I am experimenting with games for training and learning that implement these simple ideas.
Imagine what you could do to:
- Motivate employees to
reduce paper usage
- Encourage posting on internal social-media based knowledge sharing platforms
- Cut company costs
- Create Intercultural connections in a multinational corporate environment
…all your need is some simple game mechanics and a little creativity!
If you are looking for innovative, engaging and effective ways to get your people learning, linked to the current trends and New World of Work, this is the right session for you. ASTD2012 W102: Driving Engagement and Performance with Gamification…
Robert Pearson and Mary Myers kick off their session by underlining the idea that many of our innovations come from new and interesting fields. This particular one comes from the world of consumer entertainment. But why is this interesting for learning? Can we really learn something useful whilst having fun?
Firstly, be clear: This is not another GenY fad. Although GenY will love it, do not ignore this. According to Mary and Robert, we live in a society of gaming. We always have. People love to play games. Online, face-to-face, at dinner with friends or in a gaming-group with strangers. Poker, Monopoly, UNO, Pacman, World of WarCraft… Watch this film and you’ll see that mutatis mutandis, given the choice between game and no-game most people take the game.
What is going on when people play games? Why do I care?
Reason number 1: According to the Neuro-Scientists, when we play games the brain releases dopamine. Dopamine = Pleasure. Pleasure is good for learning.
Reason number 2 is more fundamental. It’s about human nature and the 4 basic drives of human beings: Drive to acquire, to defend, to bond and to create. Robert Pearson says that if I you want to create change (the business of learning) you have to work on ALL four of these drivers..
OK, I believe. Let’s get technical ….
Gamification is the application of game-mechanics to a non-game environment in order to bring about learning and behaviour change.
Game dynamics are the different elements that arise when we play games. Based on the kind of outcomes learners search in their game, different elements must be found in the game: For example, if you are interested in reward, the game must include points and the possibility to move to a higher level. If you are interested in other outcomes, use other dynamics.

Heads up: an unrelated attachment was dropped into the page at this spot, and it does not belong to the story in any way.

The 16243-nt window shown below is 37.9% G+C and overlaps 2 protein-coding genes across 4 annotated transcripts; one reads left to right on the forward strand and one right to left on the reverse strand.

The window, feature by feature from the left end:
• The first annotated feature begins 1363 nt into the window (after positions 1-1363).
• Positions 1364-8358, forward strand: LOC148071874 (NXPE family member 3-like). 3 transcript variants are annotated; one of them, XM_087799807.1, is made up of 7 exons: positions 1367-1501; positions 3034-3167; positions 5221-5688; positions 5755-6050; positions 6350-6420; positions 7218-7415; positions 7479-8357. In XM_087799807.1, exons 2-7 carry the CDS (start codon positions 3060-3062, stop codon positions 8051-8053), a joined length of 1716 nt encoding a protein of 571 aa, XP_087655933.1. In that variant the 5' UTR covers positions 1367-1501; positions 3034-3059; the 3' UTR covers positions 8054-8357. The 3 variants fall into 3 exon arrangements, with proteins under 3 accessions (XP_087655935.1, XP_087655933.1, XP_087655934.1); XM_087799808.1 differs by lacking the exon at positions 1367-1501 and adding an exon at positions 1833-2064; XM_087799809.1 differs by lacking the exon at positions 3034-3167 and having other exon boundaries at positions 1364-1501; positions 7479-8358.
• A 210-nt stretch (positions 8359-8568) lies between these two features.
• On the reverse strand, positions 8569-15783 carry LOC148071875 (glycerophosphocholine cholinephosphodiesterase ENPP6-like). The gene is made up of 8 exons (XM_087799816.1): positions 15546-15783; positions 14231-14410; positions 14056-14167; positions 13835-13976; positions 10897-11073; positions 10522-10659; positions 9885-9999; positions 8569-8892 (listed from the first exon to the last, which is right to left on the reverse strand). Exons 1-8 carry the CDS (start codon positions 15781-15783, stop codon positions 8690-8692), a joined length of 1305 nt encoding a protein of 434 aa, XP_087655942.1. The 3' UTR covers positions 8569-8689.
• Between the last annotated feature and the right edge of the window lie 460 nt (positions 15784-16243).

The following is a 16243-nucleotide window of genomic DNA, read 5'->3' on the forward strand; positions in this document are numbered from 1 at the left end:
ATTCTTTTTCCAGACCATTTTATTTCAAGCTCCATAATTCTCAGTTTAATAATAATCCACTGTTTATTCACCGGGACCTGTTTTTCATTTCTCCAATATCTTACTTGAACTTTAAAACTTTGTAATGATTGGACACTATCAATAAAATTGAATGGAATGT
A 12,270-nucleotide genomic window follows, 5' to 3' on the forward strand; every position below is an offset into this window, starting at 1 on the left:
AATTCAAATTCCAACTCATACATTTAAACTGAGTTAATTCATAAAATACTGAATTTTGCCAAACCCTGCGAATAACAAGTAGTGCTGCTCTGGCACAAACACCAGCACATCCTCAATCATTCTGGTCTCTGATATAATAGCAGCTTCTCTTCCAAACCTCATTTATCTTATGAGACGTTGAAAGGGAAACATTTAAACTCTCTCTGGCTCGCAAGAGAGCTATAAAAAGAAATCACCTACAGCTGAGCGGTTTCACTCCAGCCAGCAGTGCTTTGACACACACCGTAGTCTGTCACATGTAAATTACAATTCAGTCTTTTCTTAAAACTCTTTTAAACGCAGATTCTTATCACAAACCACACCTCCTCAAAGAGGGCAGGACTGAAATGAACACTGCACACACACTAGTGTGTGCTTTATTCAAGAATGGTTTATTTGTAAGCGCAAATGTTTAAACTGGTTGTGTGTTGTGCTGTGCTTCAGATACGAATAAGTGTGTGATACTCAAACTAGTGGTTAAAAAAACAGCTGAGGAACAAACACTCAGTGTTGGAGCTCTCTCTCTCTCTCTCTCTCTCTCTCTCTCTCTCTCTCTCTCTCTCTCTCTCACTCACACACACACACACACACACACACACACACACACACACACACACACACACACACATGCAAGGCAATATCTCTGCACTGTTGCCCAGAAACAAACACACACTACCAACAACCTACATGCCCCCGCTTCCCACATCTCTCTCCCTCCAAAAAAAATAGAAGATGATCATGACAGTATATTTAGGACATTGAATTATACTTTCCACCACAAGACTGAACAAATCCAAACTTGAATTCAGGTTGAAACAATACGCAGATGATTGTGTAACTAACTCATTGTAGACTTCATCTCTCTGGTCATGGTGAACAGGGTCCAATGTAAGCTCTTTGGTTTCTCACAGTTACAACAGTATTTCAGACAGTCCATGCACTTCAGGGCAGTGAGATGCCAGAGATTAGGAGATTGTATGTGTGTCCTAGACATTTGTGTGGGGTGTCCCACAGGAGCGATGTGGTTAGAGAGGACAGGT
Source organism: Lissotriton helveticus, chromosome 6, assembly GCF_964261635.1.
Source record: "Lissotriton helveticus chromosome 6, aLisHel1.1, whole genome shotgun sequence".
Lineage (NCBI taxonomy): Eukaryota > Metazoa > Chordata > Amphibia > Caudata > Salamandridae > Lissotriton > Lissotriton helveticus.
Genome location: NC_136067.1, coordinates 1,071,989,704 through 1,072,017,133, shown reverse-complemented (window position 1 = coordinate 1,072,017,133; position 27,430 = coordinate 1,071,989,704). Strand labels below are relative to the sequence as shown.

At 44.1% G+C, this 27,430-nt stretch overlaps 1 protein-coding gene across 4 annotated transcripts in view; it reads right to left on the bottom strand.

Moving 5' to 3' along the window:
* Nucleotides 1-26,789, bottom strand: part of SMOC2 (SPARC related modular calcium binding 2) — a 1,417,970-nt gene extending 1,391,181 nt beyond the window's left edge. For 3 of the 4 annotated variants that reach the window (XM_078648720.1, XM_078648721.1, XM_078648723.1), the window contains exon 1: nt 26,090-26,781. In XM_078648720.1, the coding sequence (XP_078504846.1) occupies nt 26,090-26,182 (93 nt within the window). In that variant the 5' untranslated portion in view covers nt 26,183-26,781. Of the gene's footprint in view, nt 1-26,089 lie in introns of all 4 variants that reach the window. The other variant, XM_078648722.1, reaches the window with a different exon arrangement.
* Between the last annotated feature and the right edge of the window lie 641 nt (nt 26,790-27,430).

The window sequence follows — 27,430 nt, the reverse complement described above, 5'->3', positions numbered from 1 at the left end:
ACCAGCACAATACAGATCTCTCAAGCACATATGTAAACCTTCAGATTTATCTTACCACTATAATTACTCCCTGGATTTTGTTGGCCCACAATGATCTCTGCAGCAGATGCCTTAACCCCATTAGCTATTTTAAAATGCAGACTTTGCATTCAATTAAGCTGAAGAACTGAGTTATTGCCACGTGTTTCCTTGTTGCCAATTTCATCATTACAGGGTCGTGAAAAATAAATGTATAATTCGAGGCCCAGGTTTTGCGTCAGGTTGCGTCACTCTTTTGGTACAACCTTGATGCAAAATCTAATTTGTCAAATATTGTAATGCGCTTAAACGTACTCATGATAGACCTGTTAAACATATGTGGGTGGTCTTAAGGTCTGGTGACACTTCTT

Getting started with Gamification
As with all new trends, it is important not to start Gamification just because it’s cool. Start as with any learning need by defining the basic important learning design elements: What are you trying to achieve? What must people learn? Who are the learners?
These elements may already give you an indication of where Gamification could play a value-add role. Mary Myers has found that sales people at Ford taking part in game-based-learning worked faster through their learning programmes and more learners achieved certification than with non-gaming initiatives. The Ford certification process and demands was no different to the non-gaming predecessor. But the results were significantly better with Gamification.
- The immediate answer to this question is to repeat that Gamification is just/firstly a tool to a improve learning process/design. The initial learning design itself should already include the necessary elements to ensure business results.
- The second answer is that Gamification is actually in itself a learning-results upgrade: People do learn better with games. They do acquire knowledge, skills and attitude more when stimulated in the ways outlined above.
- Finally, Robert and Mary add that in fact, Gamification can be applied to many arenas (not just learning) to improve results. Have a look at this fantastic application (film) by Volkswagen on the use of gaming to help increasing respect of speed-limits…Speed Camera Lottery
More resources here:
- Book: “The Gamification of Learning and Instruction” by Karl M. Kapp
- For an overview of this programme and the user-interface, contact @Mary_a_Myers via Twitterfor a copy of the ASTD session Prezi…
Thx for reading!